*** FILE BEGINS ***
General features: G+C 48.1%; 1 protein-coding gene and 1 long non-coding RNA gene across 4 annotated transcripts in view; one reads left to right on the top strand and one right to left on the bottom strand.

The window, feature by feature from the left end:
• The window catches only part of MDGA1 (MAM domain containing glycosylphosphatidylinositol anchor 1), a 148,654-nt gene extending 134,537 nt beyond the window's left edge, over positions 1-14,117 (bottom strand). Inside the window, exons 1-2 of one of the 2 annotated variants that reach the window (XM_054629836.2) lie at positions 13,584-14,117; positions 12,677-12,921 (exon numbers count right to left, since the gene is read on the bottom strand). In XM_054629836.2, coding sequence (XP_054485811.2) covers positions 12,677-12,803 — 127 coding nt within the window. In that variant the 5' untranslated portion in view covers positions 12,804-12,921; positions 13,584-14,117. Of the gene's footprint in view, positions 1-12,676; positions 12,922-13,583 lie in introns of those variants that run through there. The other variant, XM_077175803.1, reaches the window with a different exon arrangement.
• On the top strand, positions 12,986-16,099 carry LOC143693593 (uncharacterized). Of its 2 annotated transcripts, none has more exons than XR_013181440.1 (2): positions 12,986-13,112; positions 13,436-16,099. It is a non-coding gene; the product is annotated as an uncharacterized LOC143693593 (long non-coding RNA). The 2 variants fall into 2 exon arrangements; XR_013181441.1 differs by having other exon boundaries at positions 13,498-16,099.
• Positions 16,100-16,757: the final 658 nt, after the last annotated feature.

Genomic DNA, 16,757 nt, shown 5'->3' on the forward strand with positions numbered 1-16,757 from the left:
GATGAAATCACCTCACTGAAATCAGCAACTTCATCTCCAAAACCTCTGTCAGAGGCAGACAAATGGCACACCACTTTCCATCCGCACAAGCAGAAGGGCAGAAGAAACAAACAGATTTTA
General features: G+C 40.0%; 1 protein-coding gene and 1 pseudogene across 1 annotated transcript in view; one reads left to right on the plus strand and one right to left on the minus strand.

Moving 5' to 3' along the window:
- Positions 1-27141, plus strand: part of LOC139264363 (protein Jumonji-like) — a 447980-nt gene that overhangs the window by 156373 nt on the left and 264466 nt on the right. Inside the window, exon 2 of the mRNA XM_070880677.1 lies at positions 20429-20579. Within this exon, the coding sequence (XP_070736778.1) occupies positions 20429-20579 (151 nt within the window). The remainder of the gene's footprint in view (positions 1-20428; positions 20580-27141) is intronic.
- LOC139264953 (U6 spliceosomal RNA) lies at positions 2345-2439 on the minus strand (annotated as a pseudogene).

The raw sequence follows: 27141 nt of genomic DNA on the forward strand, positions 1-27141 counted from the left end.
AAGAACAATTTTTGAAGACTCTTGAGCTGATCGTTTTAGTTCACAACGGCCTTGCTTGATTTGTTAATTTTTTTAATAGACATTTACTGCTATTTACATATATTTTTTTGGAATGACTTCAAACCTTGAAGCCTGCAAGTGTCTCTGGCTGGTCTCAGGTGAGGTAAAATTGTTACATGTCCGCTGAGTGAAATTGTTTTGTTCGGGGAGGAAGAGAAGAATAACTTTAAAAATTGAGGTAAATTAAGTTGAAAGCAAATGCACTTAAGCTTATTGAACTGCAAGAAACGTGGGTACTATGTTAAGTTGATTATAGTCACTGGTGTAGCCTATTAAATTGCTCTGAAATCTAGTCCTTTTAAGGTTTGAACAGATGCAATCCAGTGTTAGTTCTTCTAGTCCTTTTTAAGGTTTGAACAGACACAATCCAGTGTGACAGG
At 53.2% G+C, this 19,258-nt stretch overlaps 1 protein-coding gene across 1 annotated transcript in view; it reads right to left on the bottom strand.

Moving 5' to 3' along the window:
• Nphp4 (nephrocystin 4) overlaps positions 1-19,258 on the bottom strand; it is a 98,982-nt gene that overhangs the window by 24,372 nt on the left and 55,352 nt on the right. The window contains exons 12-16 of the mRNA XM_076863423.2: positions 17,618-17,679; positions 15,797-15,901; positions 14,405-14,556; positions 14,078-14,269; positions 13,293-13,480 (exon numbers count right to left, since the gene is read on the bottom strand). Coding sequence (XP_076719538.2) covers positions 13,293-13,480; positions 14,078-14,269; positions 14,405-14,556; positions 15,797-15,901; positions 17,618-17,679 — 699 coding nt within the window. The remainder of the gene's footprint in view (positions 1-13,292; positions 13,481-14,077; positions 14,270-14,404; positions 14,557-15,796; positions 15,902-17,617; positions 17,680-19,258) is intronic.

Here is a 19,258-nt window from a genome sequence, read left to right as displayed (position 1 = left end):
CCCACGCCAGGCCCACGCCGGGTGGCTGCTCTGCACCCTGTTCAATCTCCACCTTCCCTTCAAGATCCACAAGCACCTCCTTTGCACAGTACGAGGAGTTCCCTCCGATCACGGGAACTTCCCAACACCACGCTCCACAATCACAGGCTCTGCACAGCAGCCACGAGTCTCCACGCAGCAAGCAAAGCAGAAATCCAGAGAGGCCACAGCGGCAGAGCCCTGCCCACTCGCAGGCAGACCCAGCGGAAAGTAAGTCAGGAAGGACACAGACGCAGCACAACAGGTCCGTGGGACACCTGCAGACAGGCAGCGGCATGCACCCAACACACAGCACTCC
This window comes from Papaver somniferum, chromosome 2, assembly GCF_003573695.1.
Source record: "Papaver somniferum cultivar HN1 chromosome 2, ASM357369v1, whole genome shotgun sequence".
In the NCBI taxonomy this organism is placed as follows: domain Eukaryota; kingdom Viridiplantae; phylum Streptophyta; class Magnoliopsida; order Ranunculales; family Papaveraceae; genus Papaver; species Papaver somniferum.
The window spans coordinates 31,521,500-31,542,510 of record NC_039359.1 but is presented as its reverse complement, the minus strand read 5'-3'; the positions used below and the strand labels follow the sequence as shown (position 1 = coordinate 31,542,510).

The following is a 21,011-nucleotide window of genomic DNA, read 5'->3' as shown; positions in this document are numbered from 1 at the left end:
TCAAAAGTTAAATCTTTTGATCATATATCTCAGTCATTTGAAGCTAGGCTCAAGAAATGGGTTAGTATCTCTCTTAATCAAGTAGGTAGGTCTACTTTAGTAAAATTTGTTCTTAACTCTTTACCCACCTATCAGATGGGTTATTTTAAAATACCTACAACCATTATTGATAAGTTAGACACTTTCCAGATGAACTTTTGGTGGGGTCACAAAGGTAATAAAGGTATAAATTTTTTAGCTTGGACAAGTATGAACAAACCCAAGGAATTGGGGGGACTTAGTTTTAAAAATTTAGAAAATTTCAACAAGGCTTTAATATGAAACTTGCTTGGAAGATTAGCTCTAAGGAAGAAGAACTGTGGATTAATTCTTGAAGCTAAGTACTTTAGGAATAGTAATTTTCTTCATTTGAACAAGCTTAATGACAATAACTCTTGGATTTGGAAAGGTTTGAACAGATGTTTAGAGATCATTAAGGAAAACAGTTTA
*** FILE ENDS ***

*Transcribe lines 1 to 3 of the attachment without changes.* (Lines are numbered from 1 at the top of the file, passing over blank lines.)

General features: G+C 48.1%; 1 protein-coding gene and 1 long non-coding RNA gene across 4 annotated transcripts in view; one reads left to right on the top strand and one right to left on the bottom strand.

The window, feature by feature from the left end:
• The window catches only part of MDGA1 (MAM domain containing glycosylphosphatidylinositol anchor 1), a 148,654-nt gene extending 134,537 nt beyond the window's left edge, over positions 1-14,117 (bottom strand). Inside the window, exons 1-2 of one of the 2 annotated variants that reach the window (XM_054629836.2) lie at positions 13,584-14,117; positions 12,677-12,921 (exon numbers count right to left, since the gene is read on the bottom strand). In XM_054629836.2, coding sequence (XP_054485811.2) covers positions 12,677-12,803 — 127 coding nt within the window. In that variant the 5' untranslated portion in view covers positions 12,804-12,921; positions 13,584-14,117. Of the gene's footprint in view, positions 1-12,676; positions 12,922-13,583 lie in introns of those variants that run through there. The other variant, XM_077175803.1, reaches the window with a different exon arrangement.